Have you decided to get a dog from a dog rescue group? Well not all rescue groups or organizations are created equal. So how do you decide if a rescue group is a reputable one? There are no real laws for these groups just the same animal cruelty laws for the general public.

There are dog rescue groups that specialize in rescusing one breed of dog. These dogs are taken from private and public and private shelters, picked up a stray or even turned in by their owners. These groups if reputable are knowledgeable about their breed. So if you have a certain breed you want find a dog rescue group that deals with that peculiar breed. Other rescue groups take in any dog that needs rescusing.

Now the things you need to know and find out about a rescue group you think you might use.

1. Find out if they are registered as a non-profit organization, have a trade name or have a business account. (They should have a business account that you write your check out to for the dog.) To find a rescue group look at the American Kennel Club's website, www.akc.org.

2. A fee will be charged to cover expenses ( usually a flat fee no matter what kind of dog). It usually is $100-$300, if not beware.

3. Dogs should be examined by a veterinarian and given vaccinations they need plus wormed if necessary. This includes teeth examination and treatment. You should get proof of rabies shot and a copy of the veterinarian's record.

4. All dogs should be sprayed or neutered before you adopt them.

5. The dog should be placed in a foster home to assess them and determine what behavior problems they may have. It also tells the rescue group how the dog relates to children, men, women and other animals. Don't take a dog that hasn't had this done.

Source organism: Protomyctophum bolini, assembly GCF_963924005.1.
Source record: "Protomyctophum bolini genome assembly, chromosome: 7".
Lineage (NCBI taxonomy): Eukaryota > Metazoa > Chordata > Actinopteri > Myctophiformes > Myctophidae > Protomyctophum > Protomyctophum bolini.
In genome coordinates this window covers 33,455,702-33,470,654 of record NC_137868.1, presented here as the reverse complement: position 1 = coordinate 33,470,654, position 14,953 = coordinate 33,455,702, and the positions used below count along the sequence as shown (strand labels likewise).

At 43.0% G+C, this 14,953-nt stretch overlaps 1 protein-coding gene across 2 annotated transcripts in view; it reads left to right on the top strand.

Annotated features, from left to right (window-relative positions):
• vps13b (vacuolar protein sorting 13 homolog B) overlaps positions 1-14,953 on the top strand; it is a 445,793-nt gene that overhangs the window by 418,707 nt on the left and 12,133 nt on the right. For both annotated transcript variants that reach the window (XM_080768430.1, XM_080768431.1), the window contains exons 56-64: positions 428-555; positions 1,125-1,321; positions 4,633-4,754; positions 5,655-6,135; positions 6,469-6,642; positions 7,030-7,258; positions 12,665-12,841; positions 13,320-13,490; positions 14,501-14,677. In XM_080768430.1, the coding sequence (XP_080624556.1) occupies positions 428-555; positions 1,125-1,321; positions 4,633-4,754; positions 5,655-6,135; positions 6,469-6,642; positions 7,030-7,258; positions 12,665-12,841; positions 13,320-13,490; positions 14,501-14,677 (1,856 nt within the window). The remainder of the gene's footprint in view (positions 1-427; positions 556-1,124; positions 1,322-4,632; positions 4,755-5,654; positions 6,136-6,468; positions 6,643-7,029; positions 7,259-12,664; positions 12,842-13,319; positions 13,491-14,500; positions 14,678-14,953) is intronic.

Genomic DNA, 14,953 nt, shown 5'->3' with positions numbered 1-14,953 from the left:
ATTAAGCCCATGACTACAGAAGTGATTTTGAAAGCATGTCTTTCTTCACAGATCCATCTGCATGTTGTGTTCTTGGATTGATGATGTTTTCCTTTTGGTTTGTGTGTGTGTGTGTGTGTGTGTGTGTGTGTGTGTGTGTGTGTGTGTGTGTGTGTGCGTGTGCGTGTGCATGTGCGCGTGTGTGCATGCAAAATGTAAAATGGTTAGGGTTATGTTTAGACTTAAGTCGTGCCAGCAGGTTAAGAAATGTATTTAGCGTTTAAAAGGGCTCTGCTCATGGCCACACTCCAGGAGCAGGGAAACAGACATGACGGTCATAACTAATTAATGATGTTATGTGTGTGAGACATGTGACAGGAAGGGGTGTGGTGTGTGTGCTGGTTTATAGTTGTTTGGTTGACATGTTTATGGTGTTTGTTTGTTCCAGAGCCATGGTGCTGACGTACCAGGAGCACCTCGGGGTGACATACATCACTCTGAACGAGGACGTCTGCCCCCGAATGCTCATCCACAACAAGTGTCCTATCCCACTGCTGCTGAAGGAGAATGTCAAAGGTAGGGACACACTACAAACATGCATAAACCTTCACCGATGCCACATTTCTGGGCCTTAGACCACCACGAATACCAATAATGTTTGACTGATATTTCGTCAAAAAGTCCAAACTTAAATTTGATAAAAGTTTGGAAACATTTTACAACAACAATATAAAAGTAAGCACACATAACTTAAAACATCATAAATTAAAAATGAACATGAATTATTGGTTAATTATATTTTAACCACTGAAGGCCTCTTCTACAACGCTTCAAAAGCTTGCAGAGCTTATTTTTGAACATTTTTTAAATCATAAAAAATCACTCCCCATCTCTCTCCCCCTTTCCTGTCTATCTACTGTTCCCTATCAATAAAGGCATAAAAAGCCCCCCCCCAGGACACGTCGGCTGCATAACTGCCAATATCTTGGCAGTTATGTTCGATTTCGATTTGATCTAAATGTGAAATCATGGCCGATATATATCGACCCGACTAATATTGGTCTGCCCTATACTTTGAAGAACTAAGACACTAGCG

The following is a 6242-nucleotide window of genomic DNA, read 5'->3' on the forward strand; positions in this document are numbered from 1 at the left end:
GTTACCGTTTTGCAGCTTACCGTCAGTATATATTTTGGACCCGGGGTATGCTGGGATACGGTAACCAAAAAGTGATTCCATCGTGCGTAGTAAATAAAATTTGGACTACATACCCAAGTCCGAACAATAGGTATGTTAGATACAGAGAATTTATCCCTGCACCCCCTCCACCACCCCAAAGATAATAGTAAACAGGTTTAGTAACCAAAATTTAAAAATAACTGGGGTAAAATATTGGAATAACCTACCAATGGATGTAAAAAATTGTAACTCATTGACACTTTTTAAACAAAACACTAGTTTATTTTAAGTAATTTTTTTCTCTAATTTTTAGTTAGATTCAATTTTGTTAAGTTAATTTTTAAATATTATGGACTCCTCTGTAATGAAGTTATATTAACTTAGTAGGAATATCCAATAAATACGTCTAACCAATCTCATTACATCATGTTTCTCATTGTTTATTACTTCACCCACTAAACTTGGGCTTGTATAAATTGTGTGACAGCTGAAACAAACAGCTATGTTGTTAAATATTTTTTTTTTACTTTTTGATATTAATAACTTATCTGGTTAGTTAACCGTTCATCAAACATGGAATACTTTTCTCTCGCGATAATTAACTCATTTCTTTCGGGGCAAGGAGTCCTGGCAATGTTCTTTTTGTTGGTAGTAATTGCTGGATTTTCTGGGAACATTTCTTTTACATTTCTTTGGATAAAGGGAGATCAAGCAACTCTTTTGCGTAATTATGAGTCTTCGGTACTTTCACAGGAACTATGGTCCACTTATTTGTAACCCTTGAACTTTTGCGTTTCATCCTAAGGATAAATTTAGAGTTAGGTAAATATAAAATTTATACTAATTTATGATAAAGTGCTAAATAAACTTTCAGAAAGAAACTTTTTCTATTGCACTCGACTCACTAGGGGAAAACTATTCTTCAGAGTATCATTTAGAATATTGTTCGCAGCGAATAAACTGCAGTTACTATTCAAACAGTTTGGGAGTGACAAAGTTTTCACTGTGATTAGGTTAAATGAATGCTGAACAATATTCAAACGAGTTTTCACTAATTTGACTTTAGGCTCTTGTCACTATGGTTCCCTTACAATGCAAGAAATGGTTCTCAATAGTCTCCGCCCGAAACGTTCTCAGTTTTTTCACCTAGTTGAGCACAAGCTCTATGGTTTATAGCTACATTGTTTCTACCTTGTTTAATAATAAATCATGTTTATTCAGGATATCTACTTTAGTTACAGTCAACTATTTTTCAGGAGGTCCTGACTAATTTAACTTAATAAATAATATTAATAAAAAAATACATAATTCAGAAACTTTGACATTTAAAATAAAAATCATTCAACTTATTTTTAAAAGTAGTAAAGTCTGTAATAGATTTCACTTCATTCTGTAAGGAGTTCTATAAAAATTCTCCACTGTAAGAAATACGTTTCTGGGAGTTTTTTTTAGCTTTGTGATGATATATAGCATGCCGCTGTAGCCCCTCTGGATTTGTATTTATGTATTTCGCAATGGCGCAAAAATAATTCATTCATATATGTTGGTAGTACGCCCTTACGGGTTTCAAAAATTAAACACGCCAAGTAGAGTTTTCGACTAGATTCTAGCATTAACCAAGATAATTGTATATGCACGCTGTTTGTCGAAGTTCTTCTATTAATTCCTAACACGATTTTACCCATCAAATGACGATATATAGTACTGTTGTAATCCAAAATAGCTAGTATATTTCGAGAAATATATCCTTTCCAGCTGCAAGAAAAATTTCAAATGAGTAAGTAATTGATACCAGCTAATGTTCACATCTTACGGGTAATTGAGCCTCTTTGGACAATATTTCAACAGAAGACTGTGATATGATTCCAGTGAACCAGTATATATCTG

6. A good rescue group will have you fill out an application, asking questions to describe your history of animal ownership, your beliefs on dog discipline, about your house and yard and more. They will do a home visit and talk to you in person. If responsible they want to match a dog to you and your lifestyle.

7. They will want you to sign a contact when adopting a dog. They should state they will take back the dog for any reason if you don't want to keep it.

8. Check out where the dogs are kept - it should be clean. Even if he his at a foster home you should be able to see him. Make two or three visits with the dog before your final decision.

9. Ask how the dog came into the rescue group. If he was found wandering around, did they try to find the owner? (Rescue groups might not look for the owner if they feel the dog was neglected) What happens if you adopt him and the owner shows up? So ask if they looked for the owner in a case like this and look for microchips in the dog.

Remember a reputable rescue organization wants what is best for the dog. They want to match a dog with the right home and lifestyle. They will try to find a owner who will make a lifetime commitment to a dog. They won't hurry through the process. So look for a rescue group that does all of the above and don't get a group that just wants to make a profit.

Finally, it is a good way to save a dog's life and get a great dog!

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